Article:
National Collegiate Honors Council


Date of this Version



Published in Innovations in Undergraduate Research and Honors Education: Proceedings of the Second Schreyer National Conference 2001, ed. Josephine M. Carubia & Renata S. Engel. Copyright © 2004 The National Collegiate Honors Council.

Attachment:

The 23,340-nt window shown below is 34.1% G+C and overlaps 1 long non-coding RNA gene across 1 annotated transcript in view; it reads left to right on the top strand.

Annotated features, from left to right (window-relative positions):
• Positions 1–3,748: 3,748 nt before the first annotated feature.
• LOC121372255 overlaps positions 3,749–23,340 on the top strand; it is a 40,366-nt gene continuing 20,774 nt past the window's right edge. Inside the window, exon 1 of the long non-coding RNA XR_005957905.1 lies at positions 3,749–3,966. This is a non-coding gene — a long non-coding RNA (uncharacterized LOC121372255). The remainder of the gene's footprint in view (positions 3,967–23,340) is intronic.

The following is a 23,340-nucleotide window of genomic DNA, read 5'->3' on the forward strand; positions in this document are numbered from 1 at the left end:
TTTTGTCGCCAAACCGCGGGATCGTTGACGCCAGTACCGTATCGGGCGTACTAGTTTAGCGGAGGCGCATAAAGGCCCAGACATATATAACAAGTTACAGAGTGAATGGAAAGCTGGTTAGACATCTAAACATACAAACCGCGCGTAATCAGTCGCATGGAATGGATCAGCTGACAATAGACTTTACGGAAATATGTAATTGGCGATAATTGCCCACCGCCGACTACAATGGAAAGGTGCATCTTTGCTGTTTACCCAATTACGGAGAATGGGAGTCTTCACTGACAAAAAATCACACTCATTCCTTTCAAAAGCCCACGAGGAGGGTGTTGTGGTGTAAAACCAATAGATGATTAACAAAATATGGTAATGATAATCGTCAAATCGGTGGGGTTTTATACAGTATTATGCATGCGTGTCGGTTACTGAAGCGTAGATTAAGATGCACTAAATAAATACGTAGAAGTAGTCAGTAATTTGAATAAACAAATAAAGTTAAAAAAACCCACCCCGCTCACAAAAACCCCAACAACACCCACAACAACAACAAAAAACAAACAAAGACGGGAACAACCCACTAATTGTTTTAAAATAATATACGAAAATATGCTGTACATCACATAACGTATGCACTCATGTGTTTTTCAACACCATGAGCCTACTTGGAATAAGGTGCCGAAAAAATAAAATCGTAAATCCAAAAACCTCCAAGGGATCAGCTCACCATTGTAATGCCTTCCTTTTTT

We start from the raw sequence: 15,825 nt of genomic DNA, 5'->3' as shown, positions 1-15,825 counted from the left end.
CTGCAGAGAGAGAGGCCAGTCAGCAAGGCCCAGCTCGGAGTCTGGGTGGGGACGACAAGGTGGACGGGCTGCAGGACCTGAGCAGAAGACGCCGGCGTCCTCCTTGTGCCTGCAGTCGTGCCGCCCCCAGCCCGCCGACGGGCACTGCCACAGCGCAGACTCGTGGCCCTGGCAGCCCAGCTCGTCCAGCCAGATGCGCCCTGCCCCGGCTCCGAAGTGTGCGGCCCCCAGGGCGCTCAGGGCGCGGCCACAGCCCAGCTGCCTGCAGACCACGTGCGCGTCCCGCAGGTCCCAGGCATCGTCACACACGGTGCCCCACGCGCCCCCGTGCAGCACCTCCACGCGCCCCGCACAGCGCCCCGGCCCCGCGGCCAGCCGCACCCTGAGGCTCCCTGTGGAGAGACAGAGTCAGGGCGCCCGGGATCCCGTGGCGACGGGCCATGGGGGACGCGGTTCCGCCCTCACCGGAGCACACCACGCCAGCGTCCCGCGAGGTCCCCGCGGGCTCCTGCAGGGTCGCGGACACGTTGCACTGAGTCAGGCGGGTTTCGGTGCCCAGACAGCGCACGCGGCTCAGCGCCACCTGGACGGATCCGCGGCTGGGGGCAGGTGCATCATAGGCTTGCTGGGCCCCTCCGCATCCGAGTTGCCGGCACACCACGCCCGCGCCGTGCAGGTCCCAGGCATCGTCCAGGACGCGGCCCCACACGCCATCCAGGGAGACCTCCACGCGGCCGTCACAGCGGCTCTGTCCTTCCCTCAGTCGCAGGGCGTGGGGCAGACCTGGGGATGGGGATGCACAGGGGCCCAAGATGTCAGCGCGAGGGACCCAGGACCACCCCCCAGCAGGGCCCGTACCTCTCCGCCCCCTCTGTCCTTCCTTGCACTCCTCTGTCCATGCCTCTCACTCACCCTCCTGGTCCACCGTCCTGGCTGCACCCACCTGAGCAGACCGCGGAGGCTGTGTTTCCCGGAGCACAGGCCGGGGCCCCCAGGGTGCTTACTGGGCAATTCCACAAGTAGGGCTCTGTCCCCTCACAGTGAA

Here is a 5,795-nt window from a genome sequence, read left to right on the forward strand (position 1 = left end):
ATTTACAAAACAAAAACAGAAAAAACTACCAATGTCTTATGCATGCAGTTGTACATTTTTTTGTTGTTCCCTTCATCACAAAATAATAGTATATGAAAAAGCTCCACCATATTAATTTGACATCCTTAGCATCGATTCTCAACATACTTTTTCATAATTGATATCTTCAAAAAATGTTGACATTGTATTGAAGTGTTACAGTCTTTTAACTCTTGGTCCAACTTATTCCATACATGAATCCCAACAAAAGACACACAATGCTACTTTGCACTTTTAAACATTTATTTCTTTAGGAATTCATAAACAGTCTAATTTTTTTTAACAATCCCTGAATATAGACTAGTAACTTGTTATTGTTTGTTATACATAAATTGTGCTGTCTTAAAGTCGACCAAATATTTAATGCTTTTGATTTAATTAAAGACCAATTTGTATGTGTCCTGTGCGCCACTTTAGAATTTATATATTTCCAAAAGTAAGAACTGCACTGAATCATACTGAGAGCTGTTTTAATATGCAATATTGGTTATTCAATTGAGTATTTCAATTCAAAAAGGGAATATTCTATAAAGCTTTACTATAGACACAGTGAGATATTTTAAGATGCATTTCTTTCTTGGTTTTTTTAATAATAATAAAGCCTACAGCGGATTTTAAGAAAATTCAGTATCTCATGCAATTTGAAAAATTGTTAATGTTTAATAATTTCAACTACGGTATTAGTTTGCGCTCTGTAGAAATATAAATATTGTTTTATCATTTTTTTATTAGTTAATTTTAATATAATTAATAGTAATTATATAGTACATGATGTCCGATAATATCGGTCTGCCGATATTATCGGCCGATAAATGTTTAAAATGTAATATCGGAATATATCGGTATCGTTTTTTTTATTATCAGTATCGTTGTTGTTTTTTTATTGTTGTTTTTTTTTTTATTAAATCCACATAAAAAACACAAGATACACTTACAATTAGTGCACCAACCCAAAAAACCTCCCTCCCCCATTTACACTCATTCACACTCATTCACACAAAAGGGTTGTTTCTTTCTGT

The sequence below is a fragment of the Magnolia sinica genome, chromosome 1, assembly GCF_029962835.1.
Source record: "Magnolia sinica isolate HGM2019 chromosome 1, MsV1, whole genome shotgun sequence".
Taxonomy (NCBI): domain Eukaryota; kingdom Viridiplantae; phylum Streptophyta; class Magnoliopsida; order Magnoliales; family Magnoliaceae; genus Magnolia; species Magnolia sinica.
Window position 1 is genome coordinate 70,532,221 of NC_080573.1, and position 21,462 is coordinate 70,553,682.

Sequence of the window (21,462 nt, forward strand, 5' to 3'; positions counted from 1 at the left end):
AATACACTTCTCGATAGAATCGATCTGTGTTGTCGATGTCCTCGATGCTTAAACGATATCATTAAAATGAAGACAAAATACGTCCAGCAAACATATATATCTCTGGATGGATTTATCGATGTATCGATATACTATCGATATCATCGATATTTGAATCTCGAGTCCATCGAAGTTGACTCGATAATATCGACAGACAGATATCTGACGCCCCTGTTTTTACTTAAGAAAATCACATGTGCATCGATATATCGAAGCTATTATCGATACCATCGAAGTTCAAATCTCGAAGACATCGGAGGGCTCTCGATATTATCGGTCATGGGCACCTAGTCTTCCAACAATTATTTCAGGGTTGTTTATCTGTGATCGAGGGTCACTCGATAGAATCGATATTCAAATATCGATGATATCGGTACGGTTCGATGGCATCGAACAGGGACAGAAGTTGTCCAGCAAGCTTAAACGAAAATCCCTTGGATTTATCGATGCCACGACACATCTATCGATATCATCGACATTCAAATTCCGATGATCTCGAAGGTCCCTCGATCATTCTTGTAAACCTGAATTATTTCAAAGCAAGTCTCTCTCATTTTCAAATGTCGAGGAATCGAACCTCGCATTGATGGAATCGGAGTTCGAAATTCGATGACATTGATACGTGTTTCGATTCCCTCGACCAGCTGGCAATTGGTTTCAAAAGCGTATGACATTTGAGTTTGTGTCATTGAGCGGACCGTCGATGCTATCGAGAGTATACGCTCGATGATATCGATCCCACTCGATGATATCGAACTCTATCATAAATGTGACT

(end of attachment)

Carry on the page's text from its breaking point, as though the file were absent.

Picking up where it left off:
The chapter starts by posing a range of questions re teaching/research relations and, in particular, asks whether such is only for selected students in elite/wealthy institutions. The issues are complex and before considering the evidence some of this complexity is discussed-for our answers to the chapter'~ central questions depend in part on how we 'define' 'undergraduate research' or 'linking teaching and research.' The arguments, including research evidence that undergraduate research should be for selected students, are then presented, including a major review of the research which concludes that the 'common belief that teaching and research are inextricably intertwined is an enduring myth.' Then such questioning views are countered by arguments and evidence from recent research that suggests more positive relations between teaching and research. Other factors are considered including the view that universities should develop all students' understanding of the 'supercomplexity' of the world being continually reshaped by research. In conclusion I present my current attempts to answer the questions posed in the introduction--in particular, outlining ways and the extent to which research-based learning can be extended to all students (and staff) in higher education.